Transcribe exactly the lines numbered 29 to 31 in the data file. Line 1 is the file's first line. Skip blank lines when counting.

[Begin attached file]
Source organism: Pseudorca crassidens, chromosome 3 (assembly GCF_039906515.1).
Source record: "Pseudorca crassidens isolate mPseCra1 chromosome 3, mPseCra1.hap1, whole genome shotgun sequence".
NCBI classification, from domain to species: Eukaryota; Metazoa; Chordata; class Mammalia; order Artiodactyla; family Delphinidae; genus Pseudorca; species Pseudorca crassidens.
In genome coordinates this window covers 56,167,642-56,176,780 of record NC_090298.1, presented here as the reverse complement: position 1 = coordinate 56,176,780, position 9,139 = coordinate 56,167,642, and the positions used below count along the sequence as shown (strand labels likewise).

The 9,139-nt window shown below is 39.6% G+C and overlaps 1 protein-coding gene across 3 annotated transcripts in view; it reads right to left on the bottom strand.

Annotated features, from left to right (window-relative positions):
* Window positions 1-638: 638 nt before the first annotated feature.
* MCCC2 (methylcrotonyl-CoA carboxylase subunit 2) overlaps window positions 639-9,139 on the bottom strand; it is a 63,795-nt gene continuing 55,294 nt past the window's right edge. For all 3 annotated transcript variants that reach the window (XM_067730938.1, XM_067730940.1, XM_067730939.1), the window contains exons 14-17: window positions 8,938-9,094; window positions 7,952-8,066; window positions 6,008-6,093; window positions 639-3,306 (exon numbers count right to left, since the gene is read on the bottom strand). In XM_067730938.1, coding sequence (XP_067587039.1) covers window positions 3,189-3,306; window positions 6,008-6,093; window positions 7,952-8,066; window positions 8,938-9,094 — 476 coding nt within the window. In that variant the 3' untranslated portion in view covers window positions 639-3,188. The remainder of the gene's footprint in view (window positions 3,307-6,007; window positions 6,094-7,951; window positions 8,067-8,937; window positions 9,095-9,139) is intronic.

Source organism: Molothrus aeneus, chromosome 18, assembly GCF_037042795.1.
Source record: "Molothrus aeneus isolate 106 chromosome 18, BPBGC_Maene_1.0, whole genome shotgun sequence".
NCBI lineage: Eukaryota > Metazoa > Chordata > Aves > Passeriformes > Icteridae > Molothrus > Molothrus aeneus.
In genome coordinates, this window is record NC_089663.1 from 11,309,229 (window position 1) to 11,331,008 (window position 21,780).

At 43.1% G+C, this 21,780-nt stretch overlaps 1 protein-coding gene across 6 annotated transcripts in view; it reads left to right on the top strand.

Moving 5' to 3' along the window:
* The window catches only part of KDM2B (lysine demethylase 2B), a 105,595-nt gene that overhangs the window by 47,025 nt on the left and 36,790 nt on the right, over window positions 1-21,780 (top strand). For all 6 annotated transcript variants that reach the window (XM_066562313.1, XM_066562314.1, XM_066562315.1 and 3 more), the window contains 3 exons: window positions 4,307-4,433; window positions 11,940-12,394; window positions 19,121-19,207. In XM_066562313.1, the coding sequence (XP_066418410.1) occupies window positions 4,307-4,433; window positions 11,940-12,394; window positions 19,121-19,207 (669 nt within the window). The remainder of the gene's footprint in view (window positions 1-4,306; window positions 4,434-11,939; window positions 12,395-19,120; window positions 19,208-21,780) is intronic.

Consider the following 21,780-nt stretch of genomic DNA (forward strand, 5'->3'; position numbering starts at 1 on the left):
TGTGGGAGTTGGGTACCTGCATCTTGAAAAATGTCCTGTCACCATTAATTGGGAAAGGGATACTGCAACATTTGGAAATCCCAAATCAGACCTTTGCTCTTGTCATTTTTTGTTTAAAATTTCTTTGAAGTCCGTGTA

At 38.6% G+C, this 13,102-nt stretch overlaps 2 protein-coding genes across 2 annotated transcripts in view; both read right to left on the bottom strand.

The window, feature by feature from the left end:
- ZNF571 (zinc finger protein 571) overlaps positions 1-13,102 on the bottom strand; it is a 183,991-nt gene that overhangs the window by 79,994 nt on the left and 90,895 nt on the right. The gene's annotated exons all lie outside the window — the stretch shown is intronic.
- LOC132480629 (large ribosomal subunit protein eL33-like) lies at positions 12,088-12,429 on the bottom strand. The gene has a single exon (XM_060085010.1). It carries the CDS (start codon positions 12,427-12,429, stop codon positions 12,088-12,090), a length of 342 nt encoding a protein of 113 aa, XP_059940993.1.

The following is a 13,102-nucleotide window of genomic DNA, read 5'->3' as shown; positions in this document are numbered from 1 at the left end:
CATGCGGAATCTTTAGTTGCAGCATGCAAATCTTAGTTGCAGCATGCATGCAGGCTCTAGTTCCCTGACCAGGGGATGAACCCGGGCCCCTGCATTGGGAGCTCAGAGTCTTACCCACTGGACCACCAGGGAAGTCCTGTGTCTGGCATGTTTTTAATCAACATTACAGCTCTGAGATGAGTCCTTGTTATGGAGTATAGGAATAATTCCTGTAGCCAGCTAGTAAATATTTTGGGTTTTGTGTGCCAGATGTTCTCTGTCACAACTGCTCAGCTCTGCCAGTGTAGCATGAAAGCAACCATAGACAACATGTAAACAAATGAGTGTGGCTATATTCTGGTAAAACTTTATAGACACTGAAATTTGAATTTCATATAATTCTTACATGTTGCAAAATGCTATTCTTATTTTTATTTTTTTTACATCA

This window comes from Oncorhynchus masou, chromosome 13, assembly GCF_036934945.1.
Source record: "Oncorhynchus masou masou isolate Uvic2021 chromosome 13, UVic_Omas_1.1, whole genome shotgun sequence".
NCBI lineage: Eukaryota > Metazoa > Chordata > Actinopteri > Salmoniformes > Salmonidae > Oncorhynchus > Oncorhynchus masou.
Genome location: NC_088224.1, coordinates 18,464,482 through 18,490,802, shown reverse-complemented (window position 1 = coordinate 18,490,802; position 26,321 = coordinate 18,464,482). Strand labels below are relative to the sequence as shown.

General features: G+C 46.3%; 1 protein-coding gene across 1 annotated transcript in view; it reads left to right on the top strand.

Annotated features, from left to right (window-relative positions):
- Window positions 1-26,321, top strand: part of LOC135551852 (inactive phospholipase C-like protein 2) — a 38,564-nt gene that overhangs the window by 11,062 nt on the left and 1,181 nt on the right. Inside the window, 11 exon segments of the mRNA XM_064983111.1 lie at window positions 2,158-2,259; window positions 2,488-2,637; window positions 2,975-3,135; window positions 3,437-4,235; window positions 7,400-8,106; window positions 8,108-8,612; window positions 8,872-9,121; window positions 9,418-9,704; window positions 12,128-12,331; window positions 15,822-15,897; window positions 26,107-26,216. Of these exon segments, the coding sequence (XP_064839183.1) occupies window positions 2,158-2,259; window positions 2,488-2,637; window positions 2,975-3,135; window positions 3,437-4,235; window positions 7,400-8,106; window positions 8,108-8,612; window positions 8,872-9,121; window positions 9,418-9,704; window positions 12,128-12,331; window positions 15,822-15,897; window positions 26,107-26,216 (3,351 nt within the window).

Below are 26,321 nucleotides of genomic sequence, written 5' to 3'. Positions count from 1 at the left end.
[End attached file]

Annotated features, from left to right (window-relative positions):
- Window positions 1-26,321, top strand: part of LOC135551852 (inactive phospholipase C-like protein 2) — a 38,564-nt gene that overhangs the window by 11,062 nt on the left and 1,181 nt on the right. Inside the window, 11 exon segments of the mRNA XM_064983111.1 lie at window positions 2,158-2,259; window positions 2,488-2,637; window positions 2,975-3,135; window positions 3,437-4,235; window positions 7,400-8,106; window positions 8,108-8,612; window positions 8,872-9,121; window positions 9,418-9,704; window positions 12,128-12,331; window positions 15,822-15,897; window positions 26,107-26,216. Of these exon segments, the coding sequence (XP_064839183.1) occupies window positions 2,158-2,259; window positions 2,488-2,637; window positions 2,975-3,135; window positions 3,437-4,235; window positions 7,400-8,106; window positions 8,108-8,612; window positions 8,872-9,121; window positions 9,418-9,704; window positions 12,128-12,331; window positions 15,822-15,897; window positions 26,107-26,216 (3,351 nt within the window).

Below are 26,321 nucleotides of genomic sequence, written 5' to 3'. Positions count from 1 at the left end.